<&firstgraph>“There are limited resources available to them, so this is just an opportunity to avoid euthanization of a herd,” Landkamer said.
<&firstgraph>For now, producers are just hoping that processors can return to full capacity. Until then, all solutions are welcome.
<&firstgraph>“You won’t be able to sustain for any length of time,” Compart said of the current conditions. “You just hope that there is demand out there. There are lots of reports of meat counters being low, so we’re living with that meat shortage right now. The problem is that, even with these plants ramping up, we cannot deal with these big pigs, because they’re not marketed when we want them to be.”
As Minnesotans continue to wait for an update from the governor’s office and health official related to the ongoing coronavirus pandemic, farmers markets are on the list of events trying to stay ahead of the unknown.
The St. Peter Farmers Market opening is scheduled for June 6, and the market’s plans haven’t been disrupted too much by COVID-19. This year’s farmer’s market promises to have all the usual vendors plus a few more including beef seller from Stormy Creek Farms by New Ulm, a goat milk soap maker and a chocolatier from Sleepy Eye.
“It will look a little different this year, as is everything right now, but we are still going to have all the same vendors,” said St. Peter Farmer’s Market Manager Nicole Jensen. “We’re just going to be taking extra precautions, per our farmers market guidelines from the state level.”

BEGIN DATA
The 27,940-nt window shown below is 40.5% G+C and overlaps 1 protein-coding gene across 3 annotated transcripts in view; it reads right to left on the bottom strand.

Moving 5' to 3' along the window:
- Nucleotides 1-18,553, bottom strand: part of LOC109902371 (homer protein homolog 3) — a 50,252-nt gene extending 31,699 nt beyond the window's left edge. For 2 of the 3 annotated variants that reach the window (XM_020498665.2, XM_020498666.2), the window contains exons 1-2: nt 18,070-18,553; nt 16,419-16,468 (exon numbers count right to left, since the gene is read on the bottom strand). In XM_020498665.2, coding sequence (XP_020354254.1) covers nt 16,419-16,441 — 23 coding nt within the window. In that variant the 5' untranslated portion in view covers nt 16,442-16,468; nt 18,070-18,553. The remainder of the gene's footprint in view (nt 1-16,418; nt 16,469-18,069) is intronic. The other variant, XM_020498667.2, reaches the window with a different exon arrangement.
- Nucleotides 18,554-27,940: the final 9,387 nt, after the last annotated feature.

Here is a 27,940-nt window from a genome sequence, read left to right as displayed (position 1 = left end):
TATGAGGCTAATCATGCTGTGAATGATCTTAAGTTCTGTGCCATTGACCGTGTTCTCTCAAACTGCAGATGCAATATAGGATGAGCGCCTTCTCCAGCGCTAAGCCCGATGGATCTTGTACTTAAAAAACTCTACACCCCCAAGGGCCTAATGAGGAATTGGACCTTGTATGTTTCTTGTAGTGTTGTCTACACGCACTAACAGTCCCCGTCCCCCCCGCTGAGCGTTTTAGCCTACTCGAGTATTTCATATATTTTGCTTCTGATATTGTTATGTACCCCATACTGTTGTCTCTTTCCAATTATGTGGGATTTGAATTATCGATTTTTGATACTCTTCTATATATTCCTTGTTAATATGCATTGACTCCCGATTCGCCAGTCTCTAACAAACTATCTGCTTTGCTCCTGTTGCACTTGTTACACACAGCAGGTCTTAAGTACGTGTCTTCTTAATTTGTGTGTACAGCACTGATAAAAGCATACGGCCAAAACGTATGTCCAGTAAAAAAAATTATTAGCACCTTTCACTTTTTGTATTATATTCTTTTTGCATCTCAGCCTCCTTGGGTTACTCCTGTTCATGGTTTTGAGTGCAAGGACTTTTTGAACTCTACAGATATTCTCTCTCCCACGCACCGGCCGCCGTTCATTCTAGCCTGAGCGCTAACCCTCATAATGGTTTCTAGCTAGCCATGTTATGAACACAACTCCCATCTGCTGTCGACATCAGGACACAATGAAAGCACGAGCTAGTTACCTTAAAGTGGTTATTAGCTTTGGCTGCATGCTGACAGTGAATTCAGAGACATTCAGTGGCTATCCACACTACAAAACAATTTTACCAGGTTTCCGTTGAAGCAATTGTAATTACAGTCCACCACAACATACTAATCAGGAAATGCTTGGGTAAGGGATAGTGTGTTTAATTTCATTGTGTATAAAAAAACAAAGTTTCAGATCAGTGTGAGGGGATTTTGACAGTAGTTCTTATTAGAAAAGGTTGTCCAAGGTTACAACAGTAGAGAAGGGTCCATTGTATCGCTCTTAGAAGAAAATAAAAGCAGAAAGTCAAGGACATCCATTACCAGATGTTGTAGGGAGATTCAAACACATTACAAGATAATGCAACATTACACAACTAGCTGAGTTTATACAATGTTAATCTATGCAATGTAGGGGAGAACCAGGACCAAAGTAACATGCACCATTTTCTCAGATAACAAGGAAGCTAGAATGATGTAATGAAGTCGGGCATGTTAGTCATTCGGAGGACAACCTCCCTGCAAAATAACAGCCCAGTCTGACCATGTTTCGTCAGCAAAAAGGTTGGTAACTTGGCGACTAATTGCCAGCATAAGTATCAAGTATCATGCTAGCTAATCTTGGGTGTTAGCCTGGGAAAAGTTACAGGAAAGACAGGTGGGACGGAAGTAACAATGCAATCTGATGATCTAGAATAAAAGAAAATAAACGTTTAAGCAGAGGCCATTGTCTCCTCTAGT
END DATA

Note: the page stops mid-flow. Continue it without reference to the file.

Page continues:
The new precautions are meant to ensure the market isn’t a place the virus can easily be spread.
The St. Peter Farmers Market will open with signs reminding shoppers to keep six feet apart and a one-way loop of traffic. Rather than picking up what they want, customers will be asked to shop with their eyes and tell vendors what they want. Vendors themselves will come to the market wearing face masks and will utilize no-contact payment options, such as phone or electronic-based payment. Some vendors may even bring plexiglass barriers to limit contact with customers.
While a lot will be different, Jensen hopes that the sight of familiar faces at the market will help people feel more at home.
“We’re trying to make it as familiar as possible as far as what we’re selling and hopefully people will come down,” she said
The Le Sueur Farmers Market is also taking safety precautions for its planned market fest. While initially planning to open by May 13, the Le Sueur Farmers Market pushed back that opening to July 10 with a number of new rules.
Seniors, health care workers and people with underlying health conditions will be invited to shop at the market during the first half hour, which starts at 4 p.m. Vendor booths will feature hand sanitizer, be spaced farther apart, use table coverings and will not offer free samples, and many will have electronic payment options to allow customers prepay online.